The Washington PostDemocracy Dies in Darkness

Opinion Could Trump end up going quietly? Here are 5 ways that might happen.

(Tasos Katopodis/Getty Images)

No other human being has had a closer-up view of President Trump’s corrupt machinations than Michael Cohen, so when Trump’s former fixer says Trump won’t give up power even if he loses reelection, it’s worth entertaining.

“There will never be a peaceful transition of power under Donald J. Trump,” Cohen told MSNBC on Sunday, adding that Trump is desperate to retain the immunities he enjoys from ongoing legal threats, including possible prosecution for tax crimes.

We already know Trump hopes to prematurely declare himself winner while invalidating millions of mail ballots, which could unleash a sustained post-election struggle.

But if you squint, you can discern various scenarios in which Trump ends up going quietly — or relatively so. Presuming for now that Joe Biden wins, here are five such possibilities:

Biden wins by a landslide. This is the most obvious: Biden wins in a rout so convincing that there is literally no avenue open for Trump to contest or resist it. This might seem a bit more plausible with new polls finding Biden up three points in Texas and up by one point in Georgia.

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To be sure, a landslide win is unlikely. Trump is still narrowly favored in Texas and Georgia. But as Harry Enten notes, Biden is closer to winning places like that than Trump is to winning Michigan and Wisconsin, which makes a landslide as plausible as a Trump victory.

If so, there would be no possibility that post-election litigation in, say, Pennsylvania could rescue Trump. And large swaths of Trump’s supporters might accept the inevitable, leaving no support base for holding out.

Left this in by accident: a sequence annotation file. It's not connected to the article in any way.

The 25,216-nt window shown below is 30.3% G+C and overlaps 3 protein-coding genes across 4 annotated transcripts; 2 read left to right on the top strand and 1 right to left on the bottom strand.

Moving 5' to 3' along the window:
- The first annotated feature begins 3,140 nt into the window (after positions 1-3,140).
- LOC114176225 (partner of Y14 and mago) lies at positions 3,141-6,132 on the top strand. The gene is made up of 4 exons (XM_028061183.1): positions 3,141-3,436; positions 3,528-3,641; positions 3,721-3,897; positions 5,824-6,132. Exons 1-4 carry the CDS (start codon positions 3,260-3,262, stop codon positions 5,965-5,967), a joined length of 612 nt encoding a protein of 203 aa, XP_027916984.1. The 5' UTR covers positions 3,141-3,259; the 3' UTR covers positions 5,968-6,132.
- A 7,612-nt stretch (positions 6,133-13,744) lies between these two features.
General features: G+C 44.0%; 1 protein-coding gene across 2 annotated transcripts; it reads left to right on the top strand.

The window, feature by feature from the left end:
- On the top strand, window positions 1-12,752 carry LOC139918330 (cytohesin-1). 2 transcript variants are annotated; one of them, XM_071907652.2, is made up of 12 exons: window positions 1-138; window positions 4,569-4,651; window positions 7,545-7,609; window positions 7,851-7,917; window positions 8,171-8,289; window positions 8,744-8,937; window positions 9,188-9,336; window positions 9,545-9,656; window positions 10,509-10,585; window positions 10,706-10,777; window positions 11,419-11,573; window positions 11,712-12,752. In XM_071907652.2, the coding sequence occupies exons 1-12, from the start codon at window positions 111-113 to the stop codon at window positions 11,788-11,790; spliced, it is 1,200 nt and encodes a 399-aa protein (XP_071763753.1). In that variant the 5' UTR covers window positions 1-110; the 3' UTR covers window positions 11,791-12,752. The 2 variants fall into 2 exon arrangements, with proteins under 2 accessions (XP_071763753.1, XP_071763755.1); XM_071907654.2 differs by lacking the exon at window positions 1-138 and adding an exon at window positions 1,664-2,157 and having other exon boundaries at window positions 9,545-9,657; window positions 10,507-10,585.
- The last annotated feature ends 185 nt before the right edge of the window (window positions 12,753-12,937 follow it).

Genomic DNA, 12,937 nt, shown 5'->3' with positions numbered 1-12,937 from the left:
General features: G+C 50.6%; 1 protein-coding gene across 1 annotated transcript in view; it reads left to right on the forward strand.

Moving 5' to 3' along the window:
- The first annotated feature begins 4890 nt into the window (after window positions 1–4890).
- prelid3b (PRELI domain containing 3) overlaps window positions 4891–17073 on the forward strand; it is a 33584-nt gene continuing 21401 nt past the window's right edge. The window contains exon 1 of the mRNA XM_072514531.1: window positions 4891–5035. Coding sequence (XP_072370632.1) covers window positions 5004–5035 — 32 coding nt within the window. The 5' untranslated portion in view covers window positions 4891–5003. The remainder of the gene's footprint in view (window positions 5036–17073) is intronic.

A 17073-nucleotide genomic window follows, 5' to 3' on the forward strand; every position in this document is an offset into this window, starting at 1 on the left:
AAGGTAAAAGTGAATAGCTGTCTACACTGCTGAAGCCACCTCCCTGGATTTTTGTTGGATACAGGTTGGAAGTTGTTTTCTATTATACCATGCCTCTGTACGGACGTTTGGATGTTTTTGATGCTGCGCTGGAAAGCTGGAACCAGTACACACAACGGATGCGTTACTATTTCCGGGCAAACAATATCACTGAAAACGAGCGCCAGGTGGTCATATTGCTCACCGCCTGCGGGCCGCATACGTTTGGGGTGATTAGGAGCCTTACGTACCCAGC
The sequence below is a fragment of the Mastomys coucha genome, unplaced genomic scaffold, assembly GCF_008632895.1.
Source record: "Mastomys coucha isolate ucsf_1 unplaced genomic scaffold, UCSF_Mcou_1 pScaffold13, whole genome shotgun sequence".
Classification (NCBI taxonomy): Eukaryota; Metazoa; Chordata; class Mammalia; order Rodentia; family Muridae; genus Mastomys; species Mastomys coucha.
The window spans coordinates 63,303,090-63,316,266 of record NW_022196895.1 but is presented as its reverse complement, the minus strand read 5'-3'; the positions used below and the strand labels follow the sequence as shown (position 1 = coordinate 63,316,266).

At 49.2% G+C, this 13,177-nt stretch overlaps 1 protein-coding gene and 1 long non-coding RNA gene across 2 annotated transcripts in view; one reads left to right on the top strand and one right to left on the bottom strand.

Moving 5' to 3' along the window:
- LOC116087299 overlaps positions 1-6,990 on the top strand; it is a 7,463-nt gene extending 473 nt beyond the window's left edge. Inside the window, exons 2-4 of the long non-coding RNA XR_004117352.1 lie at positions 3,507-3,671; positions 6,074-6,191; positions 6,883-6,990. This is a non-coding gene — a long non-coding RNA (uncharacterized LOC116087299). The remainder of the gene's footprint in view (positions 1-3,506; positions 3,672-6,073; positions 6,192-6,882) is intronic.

Biden wins Florida on election night. Because Florida’s voting rules permit mail ballots to be counted well in advance of Election Day, an election night call here is likely.

This means avoiding a scenario in which Trump declares himself winner even as enormous numbers of mail ballots remain outstanding in key states. Since Trump has no plausible path without Florida, it would probably mean a winner is called on election night.

Also: Because Florida has had years of experience using mail balloting, a process often run by Republicans, it will be much harder to contest the result with “voter fraud” lies.

These people told us in 2016 why they voted for Trump. Here’s how they’re voting in 2020.

Indeed, Trump himself has praised Florida’s absentee balloting at “Safe and Secure,” because he thinks it will benefit him there (while claiming it’s fraudulent where he thinks it’ll hurt him). Given how corrupt this duality is, it would be poetic justice if this made it impossible for him to contest the results.

Wendy Weiser of the Brennan Center warns that the president is doing the work of our foreign adversaries by undermining the legitimacy of the U.S. election. (Video: The Washington Post, Photo: Evan Vucci/AP/The Washington Post)

Biden wins Arizona and runs strong (enough) in the Rust Belt. Arizona is another state that begins counting mail ballots well before Election Day. As the New York Times notes, it may end up boasting the smoothest election process of any battleground.

If Biden is called winner of Arizona on election night or early the next morning, it might be very apparent early that he’s winning the electoral college. Biden can get to 270 with the states Hillary Clinton won plus Arizona plus only two of the three “blue wall” states Trump swiped. (Even if Biden wins Michigan and Wisconsin but loses Pennsylvania, he gets there with Nebraska’s 2nd District, where he leads).